Parliament has nevertheless been progressively increasing judicial staff and at the same time been counting on, as is the case in other countries, so-called provisional justice through the person of the substitute judge. Said judge is one who holds a law degree and has been selected by the General Council of the Spanish Judiciary although they have not passed the civil servant exam for a judicial career.
There are currently 1400 substitute judges acting in Spain. Their work has at times been criticized as their training obviously is not that of a career judge. To that end Parliament has reformed the Organic Law of Judicial Power, LO 1/2009 of November 3, and in article 347 bis thereof has created regionally appointed judges. This category of judges is composed of career judges, who based on need, will be called to substitute or support judges in other districts.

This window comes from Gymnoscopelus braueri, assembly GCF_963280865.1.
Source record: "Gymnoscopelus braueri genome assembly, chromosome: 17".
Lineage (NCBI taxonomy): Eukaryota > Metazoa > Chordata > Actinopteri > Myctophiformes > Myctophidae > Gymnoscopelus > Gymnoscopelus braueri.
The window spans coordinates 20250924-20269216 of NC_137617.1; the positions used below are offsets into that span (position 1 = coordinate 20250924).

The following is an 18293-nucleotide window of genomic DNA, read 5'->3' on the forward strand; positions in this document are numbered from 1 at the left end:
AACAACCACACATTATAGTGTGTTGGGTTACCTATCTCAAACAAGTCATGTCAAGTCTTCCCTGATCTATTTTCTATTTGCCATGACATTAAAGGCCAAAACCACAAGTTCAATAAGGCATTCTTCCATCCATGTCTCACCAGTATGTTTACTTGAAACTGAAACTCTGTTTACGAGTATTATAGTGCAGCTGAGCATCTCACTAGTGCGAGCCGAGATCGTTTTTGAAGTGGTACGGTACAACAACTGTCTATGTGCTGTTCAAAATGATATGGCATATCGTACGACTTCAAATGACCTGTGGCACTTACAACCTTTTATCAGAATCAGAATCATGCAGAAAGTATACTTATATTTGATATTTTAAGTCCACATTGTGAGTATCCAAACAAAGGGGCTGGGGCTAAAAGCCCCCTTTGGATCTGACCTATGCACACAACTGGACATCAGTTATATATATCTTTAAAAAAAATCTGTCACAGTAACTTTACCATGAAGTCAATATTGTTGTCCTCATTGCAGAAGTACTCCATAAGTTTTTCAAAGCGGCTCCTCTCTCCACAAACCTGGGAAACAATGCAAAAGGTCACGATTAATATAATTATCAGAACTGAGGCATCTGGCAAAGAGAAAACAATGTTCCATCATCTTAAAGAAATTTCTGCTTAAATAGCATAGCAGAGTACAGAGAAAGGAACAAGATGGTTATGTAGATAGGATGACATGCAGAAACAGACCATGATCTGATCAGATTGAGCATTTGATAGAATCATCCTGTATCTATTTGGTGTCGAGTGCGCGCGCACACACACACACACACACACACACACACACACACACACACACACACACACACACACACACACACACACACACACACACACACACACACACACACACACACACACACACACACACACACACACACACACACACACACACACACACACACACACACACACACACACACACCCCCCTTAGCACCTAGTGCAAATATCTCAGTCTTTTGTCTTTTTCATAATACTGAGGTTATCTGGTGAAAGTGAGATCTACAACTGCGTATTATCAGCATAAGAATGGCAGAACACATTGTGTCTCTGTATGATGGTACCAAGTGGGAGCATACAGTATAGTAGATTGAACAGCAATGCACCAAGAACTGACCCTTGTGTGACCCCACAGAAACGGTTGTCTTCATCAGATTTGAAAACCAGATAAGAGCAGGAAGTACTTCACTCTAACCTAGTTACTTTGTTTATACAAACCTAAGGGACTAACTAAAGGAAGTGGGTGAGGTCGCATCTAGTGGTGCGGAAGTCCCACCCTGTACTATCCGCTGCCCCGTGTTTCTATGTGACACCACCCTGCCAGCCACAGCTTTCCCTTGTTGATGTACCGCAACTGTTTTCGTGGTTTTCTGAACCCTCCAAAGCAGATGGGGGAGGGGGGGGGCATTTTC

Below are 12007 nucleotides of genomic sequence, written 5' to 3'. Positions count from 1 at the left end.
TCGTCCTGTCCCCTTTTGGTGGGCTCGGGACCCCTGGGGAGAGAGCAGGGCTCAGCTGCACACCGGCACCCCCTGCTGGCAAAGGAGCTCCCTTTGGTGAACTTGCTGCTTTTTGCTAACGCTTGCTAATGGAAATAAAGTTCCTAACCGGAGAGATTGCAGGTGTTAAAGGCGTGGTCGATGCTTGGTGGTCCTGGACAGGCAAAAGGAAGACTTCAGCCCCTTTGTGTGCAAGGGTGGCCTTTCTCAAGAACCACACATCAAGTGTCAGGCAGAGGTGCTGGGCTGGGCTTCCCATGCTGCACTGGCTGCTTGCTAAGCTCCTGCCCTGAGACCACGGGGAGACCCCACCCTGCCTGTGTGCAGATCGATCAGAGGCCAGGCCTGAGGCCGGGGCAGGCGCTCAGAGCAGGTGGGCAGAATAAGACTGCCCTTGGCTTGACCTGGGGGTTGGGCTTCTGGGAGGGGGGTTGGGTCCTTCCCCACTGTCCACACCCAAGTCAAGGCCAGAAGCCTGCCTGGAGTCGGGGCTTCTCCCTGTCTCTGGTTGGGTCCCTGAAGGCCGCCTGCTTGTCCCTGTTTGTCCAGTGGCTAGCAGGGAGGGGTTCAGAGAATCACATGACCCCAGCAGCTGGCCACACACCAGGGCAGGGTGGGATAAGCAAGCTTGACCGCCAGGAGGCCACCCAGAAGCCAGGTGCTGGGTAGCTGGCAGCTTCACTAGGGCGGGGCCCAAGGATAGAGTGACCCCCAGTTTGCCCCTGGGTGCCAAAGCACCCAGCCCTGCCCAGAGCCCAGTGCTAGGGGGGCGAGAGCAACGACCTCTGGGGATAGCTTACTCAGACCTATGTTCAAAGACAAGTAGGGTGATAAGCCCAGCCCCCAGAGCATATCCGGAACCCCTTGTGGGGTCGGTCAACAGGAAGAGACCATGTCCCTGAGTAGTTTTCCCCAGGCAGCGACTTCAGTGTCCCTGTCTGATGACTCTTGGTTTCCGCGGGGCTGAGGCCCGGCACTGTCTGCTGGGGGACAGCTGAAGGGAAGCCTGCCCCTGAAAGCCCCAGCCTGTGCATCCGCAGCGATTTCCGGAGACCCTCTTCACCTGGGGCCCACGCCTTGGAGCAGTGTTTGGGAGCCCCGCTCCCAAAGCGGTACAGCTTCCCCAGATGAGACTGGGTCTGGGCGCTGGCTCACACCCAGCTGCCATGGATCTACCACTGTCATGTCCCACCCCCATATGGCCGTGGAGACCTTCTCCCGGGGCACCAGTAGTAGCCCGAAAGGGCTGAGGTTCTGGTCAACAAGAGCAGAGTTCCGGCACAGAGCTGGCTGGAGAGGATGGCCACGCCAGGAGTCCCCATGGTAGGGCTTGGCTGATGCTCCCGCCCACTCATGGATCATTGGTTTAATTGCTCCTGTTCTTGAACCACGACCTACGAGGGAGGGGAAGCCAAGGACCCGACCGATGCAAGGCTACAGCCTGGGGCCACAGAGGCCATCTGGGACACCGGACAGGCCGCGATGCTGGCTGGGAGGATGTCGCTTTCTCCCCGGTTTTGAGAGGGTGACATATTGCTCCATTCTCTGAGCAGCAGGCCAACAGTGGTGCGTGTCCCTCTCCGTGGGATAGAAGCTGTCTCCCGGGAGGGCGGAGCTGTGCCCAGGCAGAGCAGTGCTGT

The creation of the regionally appointed Judge is a sign of Parliament’s decision to provide citizens with the most professionalized judgeship possible and means the disappearance or at least a significant reduction in the number of substitute judges.
We hope that this new category of judge results in an increase in the quality of justice. Unfortunately we will only see the results over the long term since, although this legal reform is dated November 2009, it was only on August 17, 2010 that the General Council of the Spanish Judiciary announced the first 40 posts for regionally appointed Judges.
For further information, please contact César García de Quevedo: email@example.com